The truth is, the Portland Trailblazers made a failed attempt to get a very skilled and versatile free agent in Hedo Turgolglu.  This was not due to low-balling the player or not applying full court pressure in his pursuit.  The failure was due to him being from the near east and wanting to live in a community that would be more culturally comfortable to him and his wife.  So, shucks.  Whiffed on that one.  Oh well, you can’t win them all.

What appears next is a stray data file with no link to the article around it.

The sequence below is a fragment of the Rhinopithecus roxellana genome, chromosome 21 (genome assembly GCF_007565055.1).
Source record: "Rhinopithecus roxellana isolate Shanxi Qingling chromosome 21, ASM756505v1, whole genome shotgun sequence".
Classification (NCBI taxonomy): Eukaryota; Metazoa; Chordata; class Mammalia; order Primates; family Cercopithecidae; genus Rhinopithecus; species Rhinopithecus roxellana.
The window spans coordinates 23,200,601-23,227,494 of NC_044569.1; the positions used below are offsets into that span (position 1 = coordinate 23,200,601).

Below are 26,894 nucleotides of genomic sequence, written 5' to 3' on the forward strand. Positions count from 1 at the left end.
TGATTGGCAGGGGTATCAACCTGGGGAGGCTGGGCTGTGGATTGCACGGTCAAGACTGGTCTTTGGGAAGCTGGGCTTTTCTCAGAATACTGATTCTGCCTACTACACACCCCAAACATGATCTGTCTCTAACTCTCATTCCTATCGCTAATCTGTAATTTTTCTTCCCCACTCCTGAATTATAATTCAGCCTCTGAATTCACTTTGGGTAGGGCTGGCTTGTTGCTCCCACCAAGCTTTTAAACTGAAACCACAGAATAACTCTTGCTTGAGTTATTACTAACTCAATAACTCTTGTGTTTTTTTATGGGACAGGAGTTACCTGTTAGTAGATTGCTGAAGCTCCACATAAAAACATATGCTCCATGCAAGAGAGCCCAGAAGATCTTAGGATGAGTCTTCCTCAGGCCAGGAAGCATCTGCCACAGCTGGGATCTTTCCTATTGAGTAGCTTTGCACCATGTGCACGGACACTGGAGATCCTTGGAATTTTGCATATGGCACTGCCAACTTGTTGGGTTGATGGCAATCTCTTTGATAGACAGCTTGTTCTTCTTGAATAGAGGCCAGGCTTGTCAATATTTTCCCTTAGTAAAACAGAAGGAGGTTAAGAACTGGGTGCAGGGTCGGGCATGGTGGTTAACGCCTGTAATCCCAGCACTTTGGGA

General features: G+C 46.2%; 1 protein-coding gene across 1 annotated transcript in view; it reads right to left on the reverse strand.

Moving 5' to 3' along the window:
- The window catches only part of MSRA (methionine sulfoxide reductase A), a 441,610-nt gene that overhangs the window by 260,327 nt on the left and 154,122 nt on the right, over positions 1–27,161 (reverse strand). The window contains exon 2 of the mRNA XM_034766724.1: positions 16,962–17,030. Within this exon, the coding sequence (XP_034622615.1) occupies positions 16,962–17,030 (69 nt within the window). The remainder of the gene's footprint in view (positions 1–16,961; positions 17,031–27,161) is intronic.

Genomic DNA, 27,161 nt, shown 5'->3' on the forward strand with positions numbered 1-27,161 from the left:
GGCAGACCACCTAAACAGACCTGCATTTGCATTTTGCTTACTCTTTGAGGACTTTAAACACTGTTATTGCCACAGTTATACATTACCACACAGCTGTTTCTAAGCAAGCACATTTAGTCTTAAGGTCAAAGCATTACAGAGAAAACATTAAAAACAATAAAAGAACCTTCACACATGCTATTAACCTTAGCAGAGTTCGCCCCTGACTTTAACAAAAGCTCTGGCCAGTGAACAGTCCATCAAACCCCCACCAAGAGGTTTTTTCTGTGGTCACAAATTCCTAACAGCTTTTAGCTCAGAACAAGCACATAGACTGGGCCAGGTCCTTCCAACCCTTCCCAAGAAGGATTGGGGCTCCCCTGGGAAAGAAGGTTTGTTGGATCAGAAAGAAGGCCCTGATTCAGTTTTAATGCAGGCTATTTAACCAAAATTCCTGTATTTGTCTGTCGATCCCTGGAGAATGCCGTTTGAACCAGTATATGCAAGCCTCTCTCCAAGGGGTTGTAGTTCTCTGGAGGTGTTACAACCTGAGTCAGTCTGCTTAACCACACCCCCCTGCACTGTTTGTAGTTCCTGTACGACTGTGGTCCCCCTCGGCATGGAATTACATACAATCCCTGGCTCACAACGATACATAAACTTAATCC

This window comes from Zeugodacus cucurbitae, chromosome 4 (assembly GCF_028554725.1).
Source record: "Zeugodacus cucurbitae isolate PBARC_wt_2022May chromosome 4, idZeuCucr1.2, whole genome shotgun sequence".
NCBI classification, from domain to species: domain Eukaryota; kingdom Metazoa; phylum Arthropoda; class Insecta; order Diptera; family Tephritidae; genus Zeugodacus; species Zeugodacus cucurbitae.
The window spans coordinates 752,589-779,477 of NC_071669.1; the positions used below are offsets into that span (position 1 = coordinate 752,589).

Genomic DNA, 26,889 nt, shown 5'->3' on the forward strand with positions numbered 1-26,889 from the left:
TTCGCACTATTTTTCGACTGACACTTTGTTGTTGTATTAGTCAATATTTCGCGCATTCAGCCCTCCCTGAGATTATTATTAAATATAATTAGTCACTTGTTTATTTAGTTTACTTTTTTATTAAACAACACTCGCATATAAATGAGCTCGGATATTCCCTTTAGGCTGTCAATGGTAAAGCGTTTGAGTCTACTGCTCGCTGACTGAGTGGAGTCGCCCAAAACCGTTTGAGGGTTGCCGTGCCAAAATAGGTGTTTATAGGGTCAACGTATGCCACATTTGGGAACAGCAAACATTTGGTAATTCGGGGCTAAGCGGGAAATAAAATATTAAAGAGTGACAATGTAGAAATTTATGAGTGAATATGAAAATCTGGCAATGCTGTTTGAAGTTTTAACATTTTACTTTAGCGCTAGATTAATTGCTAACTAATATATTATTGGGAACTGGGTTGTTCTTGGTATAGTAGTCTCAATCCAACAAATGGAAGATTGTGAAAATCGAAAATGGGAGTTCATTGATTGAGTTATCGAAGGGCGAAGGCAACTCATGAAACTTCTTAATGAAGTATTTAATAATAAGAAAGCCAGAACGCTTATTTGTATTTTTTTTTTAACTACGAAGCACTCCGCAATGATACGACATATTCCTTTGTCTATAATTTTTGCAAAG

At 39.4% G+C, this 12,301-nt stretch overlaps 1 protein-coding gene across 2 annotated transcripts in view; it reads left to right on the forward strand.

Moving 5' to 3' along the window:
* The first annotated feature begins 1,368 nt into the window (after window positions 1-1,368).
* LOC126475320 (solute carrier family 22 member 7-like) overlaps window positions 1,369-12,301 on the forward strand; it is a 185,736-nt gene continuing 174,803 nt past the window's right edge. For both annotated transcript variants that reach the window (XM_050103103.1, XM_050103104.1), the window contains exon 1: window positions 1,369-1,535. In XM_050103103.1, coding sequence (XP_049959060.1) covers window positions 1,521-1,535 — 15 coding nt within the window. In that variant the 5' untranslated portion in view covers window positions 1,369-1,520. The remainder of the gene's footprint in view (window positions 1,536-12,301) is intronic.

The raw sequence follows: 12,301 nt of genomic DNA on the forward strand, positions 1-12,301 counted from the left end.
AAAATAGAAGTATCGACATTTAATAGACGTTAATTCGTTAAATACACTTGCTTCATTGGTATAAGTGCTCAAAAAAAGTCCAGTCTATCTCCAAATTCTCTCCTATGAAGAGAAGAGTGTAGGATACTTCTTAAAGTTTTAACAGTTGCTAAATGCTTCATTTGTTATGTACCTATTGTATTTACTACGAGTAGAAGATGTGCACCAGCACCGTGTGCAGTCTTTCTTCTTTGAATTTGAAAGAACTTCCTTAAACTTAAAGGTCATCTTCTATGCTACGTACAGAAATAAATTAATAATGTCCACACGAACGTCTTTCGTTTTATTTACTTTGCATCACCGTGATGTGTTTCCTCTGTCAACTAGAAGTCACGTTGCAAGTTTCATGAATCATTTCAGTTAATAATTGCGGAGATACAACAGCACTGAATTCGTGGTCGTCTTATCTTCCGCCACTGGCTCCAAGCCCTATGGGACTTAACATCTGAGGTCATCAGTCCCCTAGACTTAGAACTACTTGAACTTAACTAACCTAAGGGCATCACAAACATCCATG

The next transaction is the one that makes me smirk though.  Because Hedo jilted the Blazers and their faithful, an inordinate amount of pressure has been placed on the next move the Blazers were to make.  As the fans nearly broke their fingers crossing them across the state of Oregon, Kevin Pritchard coolly signed Paul Millsap to an offer sheet.  This is where it gets funny.  The offer sheet was constructed with a “toxic” structure.  Suddenly Blazer fans began to squawk because they didn’t understand Millsap’s value or fit.  Fans began to fret because they worried Utah would match, again leaving the Blazers empty handed.  In sum, fans were freaking out that the Blazers might get Millsap and simultaneously that the might not.  Nice little psychosis there.  As the whole world expected, Utah matched the offer.  So, why would the Blazers sign Millsap to an offer that they knew would be matched?  What happened to this alleged “toxic” structure?